Using a newly developed cell line, the reaction of skin cells to allergenic substances can now be demonstrated in the test tube.
"Combining the new method with two additional alternative methods to investigate skin sensitization allows us not only to significantly reduce the number of animal studies, but also to predict a possible allergic potential more reliably than before," said Dr Robert Landsiedel, head of the short-term Toxicology unit at BASF.
It is an important step forward in the fight against animal testing in cosmetics, particularly following the REACH regulation, which states that several thousand substances have to be tested for their skin sensitizing action by 2018.
Furthermore, since March 2013 animal testing on cosmetic ingredients for the European market have been completely prohibited.
This means that developing effectiuve alternative methods to test for allergic skin reactions is more important now than ever.
Allergic skin reactions involve a variety of biochemical processes. BASF says these include the binding of a substance to one of the skin's proteins and a resulting stress reaction.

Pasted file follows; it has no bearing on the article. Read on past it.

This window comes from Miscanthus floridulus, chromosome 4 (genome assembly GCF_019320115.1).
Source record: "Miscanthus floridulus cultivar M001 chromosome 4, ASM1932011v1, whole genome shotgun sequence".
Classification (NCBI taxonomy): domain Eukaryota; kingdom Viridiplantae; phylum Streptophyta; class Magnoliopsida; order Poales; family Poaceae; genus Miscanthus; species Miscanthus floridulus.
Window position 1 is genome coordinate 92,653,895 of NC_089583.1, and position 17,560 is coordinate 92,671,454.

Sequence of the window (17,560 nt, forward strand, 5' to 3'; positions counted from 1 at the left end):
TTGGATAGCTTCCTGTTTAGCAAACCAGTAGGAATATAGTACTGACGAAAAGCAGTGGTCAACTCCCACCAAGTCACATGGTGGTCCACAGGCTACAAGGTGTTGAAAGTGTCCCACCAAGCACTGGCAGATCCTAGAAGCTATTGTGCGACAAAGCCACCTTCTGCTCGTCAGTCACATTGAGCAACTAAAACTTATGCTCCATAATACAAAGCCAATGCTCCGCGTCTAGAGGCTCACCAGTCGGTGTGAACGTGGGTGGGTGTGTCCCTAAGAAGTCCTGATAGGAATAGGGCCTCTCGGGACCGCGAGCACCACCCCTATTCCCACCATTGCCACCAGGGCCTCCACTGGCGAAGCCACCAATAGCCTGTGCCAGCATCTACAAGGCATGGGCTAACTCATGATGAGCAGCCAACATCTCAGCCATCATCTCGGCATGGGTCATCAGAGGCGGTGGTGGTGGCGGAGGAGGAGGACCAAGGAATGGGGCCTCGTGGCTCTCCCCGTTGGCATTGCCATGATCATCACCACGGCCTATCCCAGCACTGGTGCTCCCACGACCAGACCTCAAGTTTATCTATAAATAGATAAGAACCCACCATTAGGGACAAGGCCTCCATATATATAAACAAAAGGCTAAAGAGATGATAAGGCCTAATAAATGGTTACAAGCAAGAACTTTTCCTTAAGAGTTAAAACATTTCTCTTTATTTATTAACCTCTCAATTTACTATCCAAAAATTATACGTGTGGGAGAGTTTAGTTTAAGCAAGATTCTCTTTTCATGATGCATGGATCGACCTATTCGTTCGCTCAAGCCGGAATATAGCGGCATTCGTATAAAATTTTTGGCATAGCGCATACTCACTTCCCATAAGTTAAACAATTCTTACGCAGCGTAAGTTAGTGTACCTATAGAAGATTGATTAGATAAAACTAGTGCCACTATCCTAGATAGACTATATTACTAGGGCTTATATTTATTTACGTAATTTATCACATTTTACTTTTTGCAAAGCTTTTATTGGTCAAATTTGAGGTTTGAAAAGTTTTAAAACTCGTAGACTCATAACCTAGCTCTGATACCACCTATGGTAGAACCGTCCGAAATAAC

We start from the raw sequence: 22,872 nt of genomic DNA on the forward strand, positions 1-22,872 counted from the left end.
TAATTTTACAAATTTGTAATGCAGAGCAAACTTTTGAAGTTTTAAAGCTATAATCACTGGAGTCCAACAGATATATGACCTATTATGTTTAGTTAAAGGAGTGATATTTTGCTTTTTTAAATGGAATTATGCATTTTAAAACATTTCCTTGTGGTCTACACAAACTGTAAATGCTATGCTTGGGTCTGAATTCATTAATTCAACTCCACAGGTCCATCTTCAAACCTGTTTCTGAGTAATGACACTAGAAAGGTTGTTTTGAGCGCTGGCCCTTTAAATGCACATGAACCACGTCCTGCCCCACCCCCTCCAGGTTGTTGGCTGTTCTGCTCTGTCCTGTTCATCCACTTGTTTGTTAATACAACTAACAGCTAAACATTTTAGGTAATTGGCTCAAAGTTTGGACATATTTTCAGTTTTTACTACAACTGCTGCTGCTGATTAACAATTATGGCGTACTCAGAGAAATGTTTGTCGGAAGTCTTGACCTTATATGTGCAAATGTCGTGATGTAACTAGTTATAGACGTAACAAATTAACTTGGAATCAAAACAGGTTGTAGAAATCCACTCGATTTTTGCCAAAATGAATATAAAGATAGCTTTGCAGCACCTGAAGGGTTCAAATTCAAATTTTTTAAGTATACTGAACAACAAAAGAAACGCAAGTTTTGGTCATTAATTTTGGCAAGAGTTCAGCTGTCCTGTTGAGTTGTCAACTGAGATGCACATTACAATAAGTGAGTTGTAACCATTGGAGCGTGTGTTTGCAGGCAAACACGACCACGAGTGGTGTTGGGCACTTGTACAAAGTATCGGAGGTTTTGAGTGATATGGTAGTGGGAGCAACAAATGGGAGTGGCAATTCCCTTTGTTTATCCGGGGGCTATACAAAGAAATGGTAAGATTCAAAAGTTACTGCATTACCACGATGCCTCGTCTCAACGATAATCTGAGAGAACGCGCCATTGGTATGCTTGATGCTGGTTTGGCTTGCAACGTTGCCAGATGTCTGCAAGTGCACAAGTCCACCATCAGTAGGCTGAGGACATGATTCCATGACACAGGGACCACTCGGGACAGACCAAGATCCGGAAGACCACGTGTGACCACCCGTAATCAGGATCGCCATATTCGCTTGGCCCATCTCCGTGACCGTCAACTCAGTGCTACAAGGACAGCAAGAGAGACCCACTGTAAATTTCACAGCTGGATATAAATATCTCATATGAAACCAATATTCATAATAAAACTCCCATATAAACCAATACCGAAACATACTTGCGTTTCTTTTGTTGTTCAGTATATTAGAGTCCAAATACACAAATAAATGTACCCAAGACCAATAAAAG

Both are early and reliable indicators of a possible allergenic potential of the test substance. In the newly developed cell line, scientists of RWTH Aachen University Hospital have modified a reporter gene from Promega, so that the stress reactions are coupled to a light signal.
This gene construct was then stably inserted into human skin cell lines. Dr Katarina Bohm, Marketing Manager of Promega: "Our luciferase vectors translate cellular changes into a luminescent signal. This allows stress reactions in skin cells to be easily detected with our luciferase assay systems."
The new cell line has been extensively tested at BASF and a standardized method has been developed to reliably assess the allergenic potential of a substance.
The alternative method was submitted to the European Commission (European Center for the Validation of Alternative Methods, ECVAM) to determine whether it can be recognized as a standard method for toxicological studies in Europe.